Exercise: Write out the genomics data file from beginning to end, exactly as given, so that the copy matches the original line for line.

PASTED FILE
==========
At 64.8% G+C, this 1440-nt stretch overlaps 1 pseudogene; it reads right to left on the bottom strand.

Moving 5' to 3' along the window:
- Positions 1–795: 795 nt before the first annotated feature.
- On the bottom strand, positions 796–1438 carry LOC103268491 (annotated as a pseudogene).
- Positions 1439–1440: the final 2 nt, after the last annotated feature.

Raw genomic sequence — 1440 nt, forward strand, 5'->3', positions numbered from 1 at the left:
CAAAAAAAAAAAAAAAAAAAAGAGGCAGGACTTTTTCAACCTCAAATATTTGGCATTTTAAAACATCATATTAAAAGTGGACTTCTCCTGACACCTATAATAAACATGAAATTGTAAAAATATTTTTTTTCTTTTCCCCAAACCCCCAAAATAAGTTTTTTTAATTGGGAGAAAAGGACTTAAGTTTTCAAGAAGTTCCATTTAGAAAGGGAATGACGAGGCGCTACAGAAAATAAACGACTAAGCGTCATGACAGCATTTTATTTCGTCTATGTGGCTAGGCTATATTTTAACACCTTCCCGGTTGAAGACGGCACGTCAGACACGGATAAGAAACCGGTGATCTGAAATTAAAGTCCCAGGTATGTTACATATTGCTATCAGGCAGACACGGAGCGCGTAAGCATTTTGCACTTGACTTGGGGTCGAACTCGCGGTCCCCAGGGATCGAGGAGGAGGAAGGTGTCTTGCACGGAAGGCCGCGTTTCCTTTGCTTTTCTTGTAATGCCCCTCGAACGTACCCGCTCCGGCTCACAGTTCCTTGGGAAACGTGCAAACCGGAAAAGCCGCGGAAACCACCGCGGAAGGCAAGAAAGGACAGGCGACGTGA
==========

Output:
At 64.8% G+C, this 1440-nt stretch overlaps 1 pseudogene; it reads right to left on the bottom strand.

Moving 5' to 3' along the window:
- Positions 1–795: 795 nt before the first annotated feature.
- On the bottom strand, positions 796–1438 carry LOC103268491 (annotated as a pseudogene).
- Positions 1439–1440: the final 2 nt, after the last annotated feature.

Raw genomic sequence — 1440 nt, forward strand, 5'->3', positions numbered from 1 at the left:
CAAAAAAAAAAAAAAAAAAAAGAGGCAGGACTTTTTCAACCTCAAATATTTGGCATTTTAAAACATCATATTAAAAGTGGACTTCTCCTGACACCTATAATAAACATGAAATTGTAAAAATATTTTTTTTCTTTTCCCCAAACCCCCAAAATAAGTTTTTTTAATTGGGAGAAAAGGACTTAAGTTTTCAAGAAGTTCCATTTAGAAAGGGAATGACGAGGCGCTACAGAAAATAAACGACTAAGCGTCATGACAGCATTTTATTTCGTCTATGTGGCTAGGCTATATTTTAACACCTTCCCGGTTGAAGACGGCACGTCAGACACGGATAAGAAACCGGTGATCTGAAATTAAAGTCCCAGGTATGTTACATATTGCTATCAGGCAGACACGGAGCGCGTAAGCATTTTGCACTTGACTTGGGGTCGAACTCGCGGTCCCCAGGGATCGAGGAGGAGGAAGGTGTCTTGCACGGAAGGCCGCGTTTCCTTTGCTTTTCTTGTAATGCCCCTCGAACGTACCCGCTCCGGCTCACAGTTCCTTGGGAAACGTGCAAACCGGAAAAGCCGCGGAAACCACCGCGGAAGGCAAGAAAGGACAGGCGACGTGA